The Los Angeles-based production and distribution company Cinema Libre, which is currently releasing Oliver Stone’s controversial documentary “South of the Border,” has acquired the film rights to John Perkins’ bestselling book “Confessions of an Economic Hit Man.”
Cinema Libre has raised $25 million in financing overseas, and according to a press release announcing the acquisition, will secure the remainder of the film’s budget from “a major American studio.” The company plans to announce a writer and director this month, and to go into production in mid-2011 for a May 2012 release.
Perkins book, which has sold about a million copies worldwide, tells of “highly paid professionals” who use “fraudulent financial reports, rigged elections, payoffs, extortion, sex and murder” to cheat countries around the world and keep them “under the control of the U.S. government, World Bank, and other U.S.-dominated aid agencies that in fact were loan sharks.”
“John’s book reads like a thriller but it is the first book to explain how the multi-national corporations played a shell-game to indebt third-world countries,” said Philippe Diaz, the chairman of Cinema Libre Studio, who will produce the film.
The book is not without controversy. Author Howard Zinn has referred to it as “A sweeping, bold assault on the tyranny of corporate globalization, full of drama and adventure, with devastating stories of greed run wild,” while Washington Post columnist Sebastian Mallaby called Perkins “a frothing conspiracy theorist” and “a vainglorious peddler of nonsense.”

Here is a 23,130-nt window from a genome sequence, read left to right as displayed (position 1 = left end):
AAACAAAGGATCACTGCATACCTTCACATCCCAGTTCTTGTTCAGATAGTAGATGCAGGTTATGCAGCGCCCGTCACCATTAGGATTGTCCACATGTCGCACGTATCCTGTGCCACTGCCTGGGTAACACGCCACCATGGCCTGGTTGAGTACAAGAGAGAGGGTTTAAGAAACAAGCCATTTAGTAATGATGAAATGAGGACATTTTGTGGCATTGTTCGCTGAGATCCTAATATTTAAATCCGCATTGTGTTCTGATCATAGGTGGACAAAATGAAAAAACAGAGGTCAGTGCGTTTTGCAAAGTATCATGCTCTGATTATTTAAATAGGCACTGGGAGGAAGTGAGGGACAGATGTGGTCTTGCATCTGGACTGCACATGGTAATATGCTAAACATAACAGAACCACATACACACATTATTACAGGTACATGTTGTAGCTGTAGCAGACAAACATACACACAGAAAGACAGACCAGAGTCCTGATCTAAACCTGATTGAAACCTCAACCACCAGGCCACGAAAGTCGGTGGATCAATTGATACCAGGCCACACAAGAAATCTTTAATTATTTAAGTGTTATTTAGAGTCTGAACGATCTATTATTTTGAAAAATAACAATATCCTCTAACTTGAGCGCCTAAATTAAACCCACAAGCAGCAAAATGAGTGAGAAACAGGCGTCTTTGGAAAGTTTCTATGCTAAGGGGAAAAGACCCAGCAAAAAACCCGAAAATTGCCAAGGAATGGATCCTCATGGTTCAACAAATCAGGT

The U.S. State Department went so far as to release a report disputing his contention that the National Security Agency was involved with his hiring at the consulting company Chas. T. Main; the NSA, it said, “is a cryptological (code-making and code-breaking) organization, not an economic organization.”
In 2008, Greek writer/director Stelios Koul made a documentary about Perkins entitled “Diary of an Economic Hit Man.”
Cinema Libre specializes in politically-charged films. In addition to the Stone documentary, its releases include the documentaries “Uncovered: The War on Iraq,” “The End of Poverty?” and “Fuel.”